Packard, Chicago; W. S. P.idle, Cleve
land; J. J. Seiden. Erie; John Keamt,
Chicago; John W. Pickard, Chicago;
F. Lobdell, Chicago; Frank Estes, Chi
At the Harms (European) H. S.
Aieker, New York; B. A. Wilson,
(Jalesburg; A. K. Eaton. Clinton; A. J.
Eggenberger. Cincinnati; 10. Bresler,
New York; L. S. Patterson, Boston;
P. F. Swanson, Chicago; Lewis Ver
non, Chicago; E. W. Parker, Cincin-
noti; A. C. Ramsay, Davenport; C. F.
Hornburg, Chicago; 1. L. Sever, Ste
wart, Iowa; S. S. Hubbard. Chicago;
B. E. Belknap, Chicago; F. XV. Board
man, LnCrosi-e; T. Ellifson, Chicago;
C. M. Crnpo. Burlington: E; Downey,
Zanesville. Ohio; T. C. Clark, Musca
tine; Maurice Goldsmith. New York;
G. M. Titus, Muscatine; .1. H. Lyday,
Newton, Iowa; Mrs. M. Potter, Olin;
Mrs. A. C. Bamsay, Olin.
At the Bock Island House John
Short, St. Louis; F. A. Wood, Edging
ton; George Ohlweiler, city; J. A.
Doyle, Chicago; J. II. Lewis. Indian
apolis; M. F: Ileisel, St. Louis; L. F.
Grimm. Chicago; S. J. Maxwell. Port
Byron;' G. E. Spickler, Andalusia: F.
IT. C'hesley. Kcwanee; J. B. .lohr.son.
Chicago; IT. XV. Bairdon, Dayton,
Ohio; L. Cohnan. Blue Island, 111.
ROCK ISLANDERS GRANTED
PRIVATE AUDIENCE BY POPE
Press dispatches last evening an
nounced that unusual honor had been
conferred upon a party of Bock Isl
anders who are touring in Europe. It
was nothing less than a private audience-
granted by his holiness. Pope
Leo, to Mrs. Peter Fries. Mrs. James
Connor, -Mrs. Theresa Robinson. Miss
Anna Bobinson and Peter Connor, all
if this city. The distinction of a pri
vate audience with the pope is a great
me at any time, but of late owing to
failing health the aged pontiff has
been compelled to very much restrict
his audiences and those from this
city who were given the preference
may therefore consider themselves all
'he more fortunate.
Fifty Years ihe Standard
Highest Kor.crs World's Fair
Highest tests U.S. Gov't Chemists
PRICE BAKING POWDIH OO.
1712 Sccoid Avenue.
State of IUlinols.
Rock Island County, f 88'
In the Clrcut Court. May term. 1903 Flor
ence Putnam, complainant vs. Eri Putnam,
defendant. In cbancery:
Affidavit that tne place of residence of the
said Erl Putnam is fot known to the ait
complainant havinn been tiled in the clerk's
oiHce of the Circuit Court of said county, no
tice in therefore hereby given to the said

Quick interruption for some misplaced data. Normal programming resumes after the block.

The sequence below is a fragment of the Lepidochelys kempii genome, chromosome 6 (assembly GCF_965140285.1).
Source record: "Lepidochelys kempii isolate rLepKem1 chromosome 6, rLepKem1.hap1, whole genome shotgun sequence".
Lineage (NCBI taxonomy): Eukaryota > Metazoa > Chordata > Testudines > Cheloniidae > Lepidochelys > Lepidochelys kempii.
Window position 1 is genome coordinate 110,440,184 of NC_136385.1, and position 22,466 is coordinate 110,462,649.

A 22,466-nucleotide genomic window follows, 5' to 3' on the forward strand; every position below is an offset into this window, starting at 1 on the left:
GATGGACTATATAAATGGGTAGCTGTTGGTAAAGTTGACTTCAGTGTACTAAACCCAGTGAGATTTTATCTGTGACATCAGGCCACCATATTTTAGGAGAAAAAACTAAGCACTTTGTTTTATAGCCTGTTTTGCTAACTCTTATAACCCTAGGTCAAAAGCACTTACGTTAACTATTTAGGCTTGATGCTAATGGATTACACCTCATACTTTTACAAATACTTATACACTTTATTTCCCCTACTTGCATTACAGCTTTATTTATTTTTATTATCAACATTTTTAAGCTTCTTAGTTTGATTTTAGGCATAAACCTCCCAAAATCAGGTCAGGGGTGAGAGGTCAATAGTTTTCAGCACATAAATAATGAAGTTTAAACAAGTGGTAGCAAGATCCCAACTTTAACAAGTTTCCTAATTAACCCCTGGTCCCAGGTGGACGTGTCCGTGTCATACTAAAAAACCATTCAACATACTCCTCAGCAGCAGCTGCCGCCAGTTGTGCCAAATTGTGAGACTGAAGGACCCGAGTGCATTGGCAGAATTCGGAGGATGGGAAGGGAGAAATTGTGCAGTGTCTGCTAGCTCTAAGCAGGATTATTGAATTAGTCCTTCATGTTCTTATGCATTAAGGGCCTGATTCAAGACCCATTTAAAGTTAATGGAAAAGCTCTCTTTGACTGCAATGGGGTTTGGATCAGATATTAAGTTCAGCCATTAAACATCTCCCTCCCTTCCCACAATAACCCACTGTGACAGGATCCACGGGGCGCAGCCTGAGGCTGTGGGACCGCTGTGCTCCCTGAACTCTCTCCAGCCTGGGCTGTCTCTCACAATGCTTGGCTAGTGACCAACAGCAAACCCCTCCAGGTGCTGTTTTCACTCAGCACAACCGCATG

Eri Putnam, defendant, ti-at the complaio
ant Died her bill ot complaint in said court,
on the chancery side thereof, on the 18th day
of April, ltt 3. and tuereuion a ummons is
sued out of said court, wherein said suit is
pendin. returnable on the tirst Monday la
the month of Mav next, as by law required.
Now, unless you. the said Ert Putnam
shall personally be and appear betore said
court oa the first day of the next term
thereof. to be holden at Hock Island, in and
for said countv. cn the yrst Monday in May
next, and plead, answer or demur to the
said complainant's bill of rompHlnt. the
same and the matters and things therein
charged and stated will be taken as con
fessed, and a decree enfred agrainst you ac
cording to the prayers of said Mil.-
;koiGE W. OAMBJE, Clerk, .
S. R-'KENWOKTIIY, Compt s Sol. ' " '
Kock Island, 111., April 18. 1903.
ii x. 'y ,v.?r.sa-a-.M -r
Copyright 103 Br
Kuli. Bathaa rioch.r C.
fir'.-.'-, fct; 1
Ullemeyer & Sterling's
1724 Second Avenue.
IH.II--HH.I..:MI..hH.I..l..I..I!.-I--I-: I'M H-I-l-M-
Do You Need Any
We make a s-weinlty f arrang-injr jiiit-K loans on fur
niture, pianos, horso, wagmis and other personal prop
erly without publicity or removal of the property from
your pos.-es-.sion. You g-et the full amount asked for,
nothing1 kept out of the loan, and no charges for papers
2 Amounts from $10 Upwards.
Our rates are reasonable, the best in the tri-cities,
and it w ill pay you to see us before borrowing elsewhere.
If you now have a loan with anyone else and are not sat
isfied; we will pay it for you and put the matter in sueh
shape that it will not ineonvenienee you to repay it. We
would like to quote you our terms.
Fidelity Loan Company.
Mitchell & Lynde block, Room 38. ' Office hours 8 a. m. to 6 p. m. and
fitHjeywjags.-.; Telephone wst1514. Nevr4olephone 6011 . !
Gold Crown Dental Parlors
' Third Avenue and Seventeenth Street, Rock Island.
CRISSMAN BROTHERS. Dentists.
S. BAKER. (SL CO.,
WHOLESALE LIQUOR MERCHANTS.
Sole owners of "R.ED FEATHER.
Bistributors of Old Crow and Ilermitaffc,
Bottled in Bond
Industrial Home Building,
Telephone 14 10. Rock Island, 111.
Now Is The
to paper your rooms. We have a large assortment of
J both cheap sind hih grade papers, which we are selling
at the lowest prices in the city. We also have a large and
complete force of workmen. All kinds of painting and
papering promptly attended to and batisfaction guarau-
I PAR.IDON (L SON.
X Thones Old Union 213; tew 5213. 419 Seventeenth St.
Wholesale Dealer in 1'UTvE . WINES AND LIQUORS.
WAUKESHA AND COLFAX MINERAL, f
: ;i.--.t a a.. J8lMi8-JXMrJt Arenue Rock Island, IU.
That "strikes" the
young fellows who
like the stylish "new
cut" to their Suits.
S15 and S18
Process. ni:v to Tin: people of
HOCK ISLAND HUT SUCCESS
FULLY USED UY
FOi: TEX YEARS. WORKS TO
PERFECTION WITH CHILD
REN, NERVOUS PEOPLE. PEO
PLE WITH HEART TROUBLE.
New Phone 5309.